A plaque remaining from the Big Apple Night Club at West 135th Street and Seventh Avenue in Harlem.

Above, a 1934 plaque from the Big Apple Night Club at West 135th Street and Seventh Avenue in Harlem. Discarded as trash in 2006. Now a Popeyes fast food restaurant on Google Maps.

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Entry from January 02, 2007
Judas Steer

The “Judas steer” was the one who helped the cowboys lead the other animals to their destruction in the stockyards. The terms dates from the 1800s cattle drives.
Western Slang, Lingo & Phrases
Judus Steer - Part of the cowboy’s job during the drive was to identify the Judas steer. Once at the end of the trail, the Judas could simply lead the other cattle to slaughter with no hassle. If a particularly good Judas was found, he was spared the meat hook and used again.
Everything.com: Judas Steer
Why’d they leave that one cow? Ain’t it good for meat? I asked my grandfather.
That there’s a Judas, a Judas steer, he answered.

He explained that a Judas steer (or just “Judas”) is a special member of a herd. The herd usually has one cow or steer that is “trained” or calm enough to lead the rest of the cows into the slaughterhouse without help of human “encouragement.” I can imagine that if I were a cow, I wouldn’t go readily into a building reeking of death. However, if I saw a trusted member of my herd going in first, I might be more easily persuaded. After all of the herd had been led into the slaughterhouse, they would extract the Judas steer and return it to the farm for future use. It is most obviously named after Judas Iscariot, the apostle of Jesus Christ that betrayed the “Son of God” with a simple kiss, revealing Jesus’ identity to the awaiting Roman guards who would arrest him and later crucify him. These cows could easily see the inside of a slaughterhouse up to a dozen times before being killed themselves, unaware which trip in which they would lead their fellow cows to their death would be its last.
(Dictionary of American Regional English)
Judas goat n Similarly nouns Judas buffalo. ~ bull ~ ewe ~steer {In ref to Judas Iscariot, apostle who betrayed Jesus]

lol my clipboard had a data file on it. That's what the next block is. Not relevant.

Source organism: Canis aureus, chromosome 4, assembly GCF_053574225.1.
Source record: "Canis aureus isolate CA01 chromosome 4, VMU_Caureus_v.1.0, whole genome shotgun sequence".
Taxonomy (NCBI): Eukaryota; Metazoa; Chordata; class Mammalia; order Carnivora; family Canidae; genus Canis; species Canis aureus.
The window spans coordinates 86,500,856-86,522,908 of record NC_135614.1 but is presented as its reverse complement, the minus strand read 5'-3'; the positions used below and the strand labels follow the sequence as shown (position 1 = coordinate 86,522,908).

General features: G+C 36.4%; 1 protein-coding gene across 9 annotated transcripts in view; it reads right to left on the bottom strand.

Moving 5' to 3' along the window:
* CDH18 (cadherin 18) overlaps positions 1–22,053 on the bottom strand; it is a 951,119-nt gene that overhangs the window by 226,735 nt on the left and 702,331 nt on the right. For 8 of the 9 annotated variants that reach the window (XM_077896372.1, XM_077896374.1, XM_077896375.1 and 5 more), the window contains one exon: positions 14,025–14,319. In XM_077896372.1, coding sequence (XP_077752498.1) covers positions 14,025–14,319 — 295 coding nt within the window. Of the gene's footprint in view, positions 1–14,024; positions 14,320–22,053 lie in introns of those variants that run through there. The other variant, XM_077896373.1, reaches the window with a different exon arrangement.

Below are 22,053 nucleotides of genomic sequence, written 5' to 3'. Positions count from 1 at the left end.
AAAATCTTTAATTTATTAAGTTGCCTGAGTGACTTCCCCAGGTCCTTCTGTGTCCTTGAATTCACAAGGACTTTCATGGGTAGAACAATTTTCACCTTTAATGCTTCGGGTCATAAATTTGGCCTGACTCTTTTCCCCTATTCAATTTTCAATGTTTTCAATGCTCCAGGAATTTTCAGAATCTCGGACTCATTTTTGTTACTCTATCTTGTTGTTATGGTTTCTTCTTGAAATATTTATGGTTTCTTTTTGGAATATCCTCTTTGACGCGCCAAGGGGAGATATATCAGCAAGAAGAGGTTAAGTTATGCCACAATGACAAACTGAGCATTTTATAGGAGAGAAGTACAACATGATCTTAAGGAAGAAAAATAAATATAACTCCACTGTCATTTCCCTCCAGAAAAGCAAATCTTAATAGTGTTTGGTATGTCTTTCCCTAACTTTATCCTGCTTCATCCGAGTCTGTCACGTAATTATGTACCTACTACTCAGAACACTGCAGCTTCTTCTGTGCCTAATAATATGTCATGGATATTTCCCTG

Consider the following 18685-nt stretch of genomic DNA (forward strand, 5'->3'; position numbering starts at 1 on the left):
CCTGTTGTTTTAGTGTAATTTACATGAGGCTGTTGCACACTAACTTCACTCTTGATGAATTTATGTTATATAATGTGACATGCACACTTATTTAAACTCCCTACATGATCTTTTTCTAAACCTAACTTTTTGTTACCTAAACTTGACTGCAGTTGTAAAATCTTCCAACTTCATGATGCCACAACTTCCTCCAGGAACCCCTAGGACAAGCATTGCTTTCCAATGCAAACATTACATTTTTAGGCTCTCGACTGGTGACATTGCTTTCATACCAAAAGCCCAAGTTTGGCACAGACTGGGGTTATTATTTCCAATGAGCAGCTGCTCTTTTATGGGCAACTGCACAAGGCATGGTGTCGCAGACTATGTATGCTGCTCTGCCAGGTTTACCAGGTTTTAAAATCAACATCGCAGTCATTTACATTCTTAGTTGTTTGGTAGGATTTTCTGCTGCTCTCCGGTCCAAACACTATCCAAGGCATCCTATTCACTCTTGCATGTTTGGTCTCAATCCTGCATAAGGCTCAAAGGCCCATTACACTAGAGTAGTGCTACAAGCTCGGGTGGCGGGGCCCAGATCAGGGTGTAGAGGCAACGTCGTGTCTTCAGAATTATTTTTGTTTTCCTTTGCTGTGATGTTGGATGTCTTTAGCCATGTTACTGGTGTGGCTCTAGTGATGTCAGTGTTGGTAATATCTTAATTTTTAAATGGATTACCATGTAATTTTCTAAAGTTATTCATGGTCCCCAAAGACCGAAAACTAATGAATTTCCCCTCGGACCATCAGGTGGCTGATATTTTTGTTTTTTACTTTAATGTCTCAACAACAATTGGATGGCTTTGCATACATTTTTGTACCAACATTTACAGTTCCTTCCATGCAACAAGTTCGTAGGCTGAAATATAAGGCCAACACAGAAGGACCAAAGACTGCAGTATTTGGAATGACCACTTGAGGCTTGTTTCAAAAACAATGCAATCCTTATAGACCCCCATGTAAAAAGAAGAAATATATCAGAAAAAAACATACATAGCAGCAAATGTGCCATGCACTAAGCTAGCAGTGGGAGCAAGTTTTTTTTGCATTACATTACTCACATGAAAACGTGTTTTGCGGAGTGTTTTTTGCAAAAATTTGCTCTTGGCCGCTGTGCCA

A goat (or other animal) used to lead sheep (or other animals) to slaughter; fig. of persons; one who leads others to their destruction; one who serves as a decoy or lure.
8 February 1891, Chicago Daily Tribune, “He Doesn’t Even Admire Our Crowning Glory—the Stock-Yards” (article by Rudyard Kipling), pg. 26:
In the center of that yard stood a red Texan steer with a headstall on his wicked head. No man controlled him. He was, so to speak, picking his teeth and whistling in an open byre of his own when the cattle arrived. As soon as the first one had fearfully quitted the viaduct this red devil put his hands in his pockets and slouched across the yard, no man guiding him. Then he lowed something to the effect that he was the regularly appointed guide of the establishment and would show them round. They were country folk, but they knew now to behave; and so followed Judas, some hundred strong, patiently and with a look of bland wonder in their faces. I saw this broad back jogging in advance of them, up, up a lime-washed incline where I was forbidden to follow. Then a door shut, and in a minute back came Judas with the air of a virtuous plow bullock and took up his place in his byre.     
5 February 1899, Sunday Herald (Syracuse, NY), pg. 31:
Usually a “leader” has been brought along just for an emergency. The “leader” is a Judas steer, long-nutured in the Central stockyards and practiced in the ways of ships and gangways and salt breezes. He is willing to direct his doomed fellows on the road to ruin, and he is led up the plank first. A trusting heifer starts to follow and stops halfway. A practiced cattle-puncher removes her hesitation by dexteriously twisting her tail.
24 March 1900, New York Times, pg. 2:
Armour’s Veteran “Leading” Sheep
Pays the Penalty at Last.
CHICAGO, March 23.—After having led thousands of confiding sheep to their death, “Judas Iscariot,” as he is called in the yards of Armour & Co., has paid the penalty of his treachery and has been butchered. For eight years “Judas Iscariot” has been the “leading” sheep for the company.
Last week Judas rebelled. He refused to work, and his execution was decided upon. It is said by stockmen that a sudden attachment for a snow-white feminine sheep among the victims is responsible for his rebellion and ultimate death.
13 November 1955, New York Times, “West Side Ending Cattle Run Epoch” by Clarence Dean, pg. 121:
Armour had the problem of getting is livestock from the pens to the slaughter house in the next block. Led by a “Judas” steer—or, if sheep, two “Judas” goats—and herded by drovers, they passed through an alley to Fortieth Street, east for half a block, then into another alley on the south side of the street to the elevator doors of the slaughter house.
29 March 1964, Austin (TX) American-Statesman, pg. A7, col. 1:
Long before Bevo, the mascot of the University of Texas football team, became nationally known to television audiences, Texas had another famous Longhorn steer named “Phil Armour.”
In the 1870s, he had led a cattle drive up the Chisholm Trail and had won the respect—and affection—of the cowboys. When the herd finally arrived at the Armour Packing Co. plant in Chicago, the drovers refused to drive the old steer into slaughter.
Instead, they named him after the founder of the packing plant and turned him back to the stockyards. For several years, he was the “Judas” steer who led the herds from the pens to the slaughter house. When he died, Armour officials directed that Phil be buried in a plot overlooking the stock pens.

Posted by Barry Popik
Texas (Lone Star State Dictionary) • Tuesday, January 02, 2007 • Permalink

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